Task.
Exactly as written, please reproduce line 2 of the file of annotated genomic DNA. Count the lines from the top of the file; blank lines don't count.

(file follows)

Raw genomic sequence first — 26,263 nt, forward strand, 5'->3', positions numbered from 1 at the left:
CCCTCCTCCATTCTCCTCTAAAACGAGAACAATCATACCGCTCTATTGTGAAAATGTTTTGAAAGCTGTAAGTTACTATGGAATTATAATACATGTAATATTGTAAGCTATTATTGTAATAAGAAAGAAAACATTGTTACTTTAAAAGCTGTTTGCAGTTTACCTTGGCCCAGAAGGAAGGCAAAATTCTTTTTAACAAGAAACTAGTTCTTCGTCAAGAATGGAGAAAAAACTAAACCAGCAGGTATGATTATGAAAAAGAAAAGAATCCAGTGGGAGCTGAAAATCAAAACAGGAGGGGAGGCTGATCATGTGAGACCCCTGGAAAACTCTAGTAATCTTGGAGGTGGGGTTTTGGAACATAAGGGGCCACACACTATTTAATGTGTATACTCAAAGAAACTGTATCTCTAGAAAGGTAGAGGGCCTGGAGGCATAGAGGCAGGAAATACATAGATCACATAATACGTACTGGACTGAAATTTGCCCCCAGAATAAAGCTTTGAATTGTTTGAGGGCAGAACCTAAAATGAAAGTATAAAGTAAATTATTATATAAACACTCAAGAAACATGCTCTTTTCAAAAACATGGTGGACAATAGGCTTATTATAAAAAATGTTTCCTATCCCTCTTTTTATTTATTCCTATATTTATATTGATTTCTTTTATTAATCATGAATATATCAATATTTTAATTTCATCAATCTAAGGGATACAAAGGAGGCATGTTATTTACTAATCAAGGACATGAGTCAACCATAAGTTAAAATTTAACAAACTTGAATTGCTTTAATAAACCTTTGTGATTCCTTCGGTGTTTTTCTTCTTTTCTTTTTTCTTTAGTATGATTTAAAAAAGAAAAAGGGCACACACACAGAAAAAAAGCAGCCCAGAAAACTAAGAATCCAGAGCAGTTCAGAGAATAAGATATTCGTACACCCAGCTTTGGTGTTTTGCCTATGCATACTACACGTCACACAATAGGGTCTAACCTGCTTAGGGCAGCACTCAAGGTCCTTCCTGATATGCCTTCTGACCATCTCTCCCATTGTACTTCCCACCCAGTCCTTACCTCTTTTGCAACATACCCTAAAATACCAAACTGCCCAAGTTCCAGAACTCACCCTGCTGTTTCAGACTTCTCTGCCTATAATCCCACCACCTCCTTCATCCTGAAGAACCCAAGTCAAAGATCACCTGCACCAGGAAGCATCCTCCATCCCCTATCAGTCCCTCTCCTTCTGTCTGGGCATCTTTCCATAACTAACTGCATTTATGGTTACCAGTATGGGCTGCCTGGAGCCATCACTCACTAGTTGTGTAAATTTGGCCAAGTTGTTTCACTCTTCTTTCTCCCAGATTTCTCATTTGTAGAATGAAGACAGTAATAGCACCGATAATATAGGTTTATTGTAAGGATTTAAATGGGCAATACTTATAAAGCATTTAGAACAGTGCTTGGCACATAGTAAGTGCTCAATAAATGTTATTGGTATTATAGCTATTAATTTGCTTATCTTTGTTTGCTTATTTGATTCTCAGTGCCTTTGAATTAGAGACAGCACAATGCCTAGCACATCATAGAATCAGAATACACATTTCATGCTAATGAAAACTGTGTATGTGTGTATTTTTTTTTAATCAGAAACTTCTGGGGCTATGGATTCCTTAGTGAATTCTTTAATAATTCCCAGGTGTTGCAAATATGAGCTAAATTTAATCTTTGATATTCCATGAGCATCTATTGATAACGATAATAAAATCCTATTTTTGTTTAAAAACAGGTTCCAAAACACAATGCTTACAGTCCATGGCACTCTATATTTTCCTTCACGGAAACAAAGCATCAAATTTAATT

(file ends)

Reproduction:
CCCTCCTCCATTCTCCTCTAAAACGAGAACAATCATACCGCTCTATTGTGAAAATGTTTTGAAAGCTGTAAGTTACTATGGAATTATAATACATGTAATATTGTAAGCTATTATTGTAATAAGAAAGAAAACATTGTTACTTTAAAAGCTGTTTGCAGTTTACCTTGGCCCAGAAGGAAGGCAAAATTCTTTTTAACAAGAAACTAGTTCTTCGTCAAGAATGGAGAAAAAACTAAACCAGCAGGTATGATTATGAAAAAGAAAAGAATCCAGTGGGAGCTGAAAATCAAAACAGGAGGGGAGGCTGATCATGTGAGACCCCTGGAAAACTCTAGTAATCTTGGAGGTGGGGTTTTGGAACATAAGGGGCCACACACTATTTAATGTGTATACTCAAAGAAACTGTATCTCTAGAAAGGTAGAGGGCCTGGAGGCATAGAGGCAGGAAATACATAGATCACATAATACGTACTGGACTGAAATTTGCCCCCAGAATAAAGCTTTGAATTGTTTGAGGGCAGAACCTAAAATGAAAGTATAAAGTAAATTATTATATAAACACTCAAGAAACATGCTCTTTTCAAAAACATGGTGGACAATAGGCTTATTATAAAAAATGTTTCCTATCCCTCTTTTTATTTATTCCTATATTTATATTGATTTCTTTTATTAATCATGAATATATCAATATTTTAATTTCATCAATCTAAGGGATACAAAGGAGGCATGTTATTTACTAATCAAGGACATGAGTCAACCATAAGTTAAAATTTAACAAACTTGAATTGCTTTAATAAACCTTTGTGATTCCTTCGGTGTTTTTCTTCTTTTCTTTTTTCTTTAGTATGATTTAAAAAAGAAAAAGGGCACACACACAGAAAAAAAGCAGCCCAGAAAACTAAGAATCCAGAGCAGTTCAGAGAATAAGATATTCGTACACCCAGCTTTGGTGTTTTGCCTATGCATACTACACGTCACACAATAGGGTCTAACCTGCTTAGGGCAGCACTCAAGGTCCTTCCTGATATGCCTTCTGACCATCTCTCCCATTGTACTTCCCACCCAGTCCTTACCTCTTTTGCAACATACCCTAAAATACCAAACTGCCCAAGTTCCAGAACTCACCCTGCTGTTTCAGACTTCTCTGCCTATAATCCCACCACCTCCTTCATCCTGAAGAACCCAAGTCAAAGATCACCTGCACCAGGAAGCATCCTCCATCCCCTATCAGTCCCTCTCCTTCTGTCTGGGCATCTTTCCATAACTAACTGCATTTATGGTTACCAGTATGGGCTGCCTGGAGCCATCACTCACTAGTTGTGTAAATTTGGCCAAGTTGTTTCACTCTTCTTTCTCCCAGATTTCTCATTTGTAGAATGAAGACAGTAATAGCACCGATAATATAGGTTTATTGTAAGGATTTAAATGGGCAATACTTATAAAGCATTTAGAACAGTGCTTGGCACATAGTAAGTGCTCAATAAATGTTATTGGTATTATAGCTATTAATTTGCTTATCTTTGTTTGCTTATTTGATTCTCAGTGCCTTTGAATTAGAGACAGCACAATGCCTAGCACATCATAGAATCAGAATACACATTTCATGCTAATGAAAACTGTGTATGTGTGTATTTTTTTTTAATCAGAAACTTCTGGGGCTATGGATTCCTTAGTGAATTCTTTAATAATTCCCAGGTGTTGCAAATATGAGCTAAATTTAATCTTTGATATTCCATGAGCATCTATTGATAACGATAATAAAATCCTATTTTTGTTTAAAAACAGGTTCCAAAACACAATGCTTACAGTCCATGGCACTCTATATTTTCCTTCACGGAAACAAAGCATCAAATTTAATT